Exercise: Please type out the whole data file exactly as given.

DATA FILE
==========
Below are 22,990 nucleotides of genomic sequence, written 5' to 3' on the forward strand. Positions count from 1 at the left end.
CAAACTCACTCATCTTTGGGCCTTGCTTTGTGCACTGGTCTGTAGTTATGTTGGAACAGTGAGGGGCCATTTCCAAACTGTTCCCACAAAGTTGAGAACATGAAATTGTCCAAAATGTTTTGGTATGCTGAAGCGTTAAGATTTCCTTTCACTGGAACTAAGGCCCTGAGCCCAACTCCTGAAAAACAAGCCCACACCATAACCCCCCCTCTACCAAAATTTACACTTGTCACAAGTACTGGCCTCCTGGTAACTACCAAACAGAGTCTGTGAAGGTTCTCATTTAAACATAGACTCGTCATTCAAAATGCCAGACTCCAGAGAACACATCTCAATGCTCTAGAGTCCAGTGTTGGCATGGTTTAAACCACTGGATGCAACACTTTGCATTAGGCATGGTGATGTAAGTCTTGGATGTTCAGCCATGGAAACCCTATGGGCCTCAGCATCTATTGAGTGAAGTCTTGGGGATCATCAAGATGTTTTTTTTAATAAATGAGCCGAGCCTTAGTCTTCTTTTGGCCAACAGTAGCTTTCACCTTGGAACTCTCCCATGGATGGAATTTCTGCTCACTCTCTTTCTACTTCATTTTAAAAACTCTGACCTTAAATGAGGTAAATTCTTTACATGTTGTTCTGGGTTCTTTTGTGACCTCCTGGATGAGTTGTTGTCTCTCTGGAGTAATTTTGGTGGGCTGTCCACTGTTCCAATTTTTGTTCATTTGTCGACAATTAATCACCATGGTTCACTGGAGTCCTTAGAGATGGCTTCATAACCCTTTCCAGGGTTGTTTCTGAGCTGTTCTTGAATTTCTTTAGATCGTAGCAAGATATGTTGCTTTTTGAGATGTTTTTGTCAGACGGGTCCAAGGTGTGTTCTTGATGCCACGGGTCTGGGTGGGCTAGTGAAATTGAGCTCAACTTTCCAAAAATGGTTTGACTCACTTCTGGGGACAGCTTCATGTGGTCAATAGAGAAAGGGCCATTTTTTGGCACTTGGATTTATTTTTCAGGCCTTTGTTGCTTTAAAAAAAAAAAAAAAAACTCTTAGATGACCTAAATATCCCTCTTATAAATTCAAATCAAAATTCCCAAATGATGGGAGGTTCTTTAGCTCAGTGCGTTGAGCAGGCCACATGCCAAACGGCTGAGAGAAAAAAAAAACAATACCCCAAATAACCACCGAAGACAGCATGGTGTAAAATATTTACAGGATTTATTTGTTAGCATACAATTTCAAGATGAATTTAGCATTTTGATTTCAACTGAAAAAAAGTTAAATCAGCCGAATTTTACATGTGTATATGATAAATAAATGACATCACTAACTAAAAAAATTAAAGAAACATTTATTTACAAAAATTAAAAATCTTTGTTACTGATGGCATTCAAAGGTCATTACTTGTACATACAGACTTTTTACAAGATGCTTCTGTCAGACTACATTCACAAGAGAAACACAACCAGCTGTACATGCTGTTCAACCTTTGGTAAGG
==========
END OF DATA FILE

Below are 22,990 nucleotides of genomic sequence, written 5' to 3' on the forward strand. Positions count from 1 at the left end.
CAAACTCACTCATCTTTGGGCCTTGCTTTGTGCACTGGTCTGTAGTTATGTTGGAACAGTGAGGGGCCATTTCCAAACTGTTCCCACAAAGTTGAGAACATGAAATTGTCCAAAATGTTTTGGTATGCTGAAGCGTTAAGATTTCCTTTCACTGGAACTAAGGCCCTGAGCCCAACTCCTGAAAAACAAGCCCACACCATAACCCCCCCTCTACCAAAATTTACACTTGTCACAAGTACTGGCCTCCTGGTAACTACCAAACAGAGTCTGTGAAGGTTCTCATTTAAACATAGACTCGTCATTCAAAATGCCAGACTCCAGAGAACACATCTCAATGCTCTAGAGTCCAGTGTTGGCATGGTTTAAACCACTGGATGCAACACTTTGCATTAGGCATGGTGATGTAAGTCTTGGATGTTCAGCCATGGAAACCCTATGGGCCTCAGCATCTATTGAGTGAAGTCTTGGGGATCATCAAGATGTTTTTTTTAATAAATGAGCCGAGCCTTAGTCTTCTTTTGGCCAACAGTAGCTTTCACCTTGGAACTCTCCCATGGATGGAATTTCTGCTCACTCTCTTTCTACTTCATTTTAAAAACTCTGACCTTAAATGAGGTAAATTCTTTACATGTTGTTCTGGGTTCTTTTGTGACCTCCTGGATGAGTTGTTGTCTCTCTGGAGTAATTTTGGTGGGCTGTCCACTGTTCCAATTTTTGTTCATTTGTCGACAATTAATCACCATGGTTCACTGGAGTCCTTAGAGATGGCTTCATAACCCTTTCCAGGGTTGTTTCTGAGCTGTTCTTGAATTTCTTTAGATCGTAGCAAGATATGTTGCTTTTTGAGATGTTTTTGTCAGACGGGTCCAAGGTGTGTTCTTGATGCCACGGGTCTGGGTGGGCTAGTGAAATTGAGCTCAACTTTCCAAAAATGGTTTGACTCACTTCTGGGGACAGCTTCATGTGGTCAATAGAGAAAGGGCCATTTTTTGGCACTTGGATTTATTTTTCAGGCCTTTGTTGCTTTAAAAAAAAAAAAAAAAACTCTTAGATGACCTAAATATCCCTCTTATAAATTCAAATCAAAATTCCCAAATGATGGGAGGTTCTTTAGCTCAGTGCGTTGAGCAGGCCACATGCCAAACGGCTGAGAGAAAAAAAAAACAATACCCCAAATAACCACCGAAGACAGCATGGTGTAAAATATTTACAGGATTTATTTGTTAGCATACAATTTCAAGATGAATTTAGCATTTTGATTTCAACTGAAAAAAAGTTAAATCAGCCGAATTTTACATGTGTATATGATAAATAAATGACATCACTAACTAAAAAAATTAAAGAAACATTTATTTACAAAAATTAAAAATCTTTGTTACTGATGGCATTCAAAGGTCATTACTTGTACATACAGACTTTTTACAAGATGCTTCTGTCAGACTACATTCACAAGAGAAACACAACCAGCTGTACATGCTGTTCAACCTTTGGTAAGG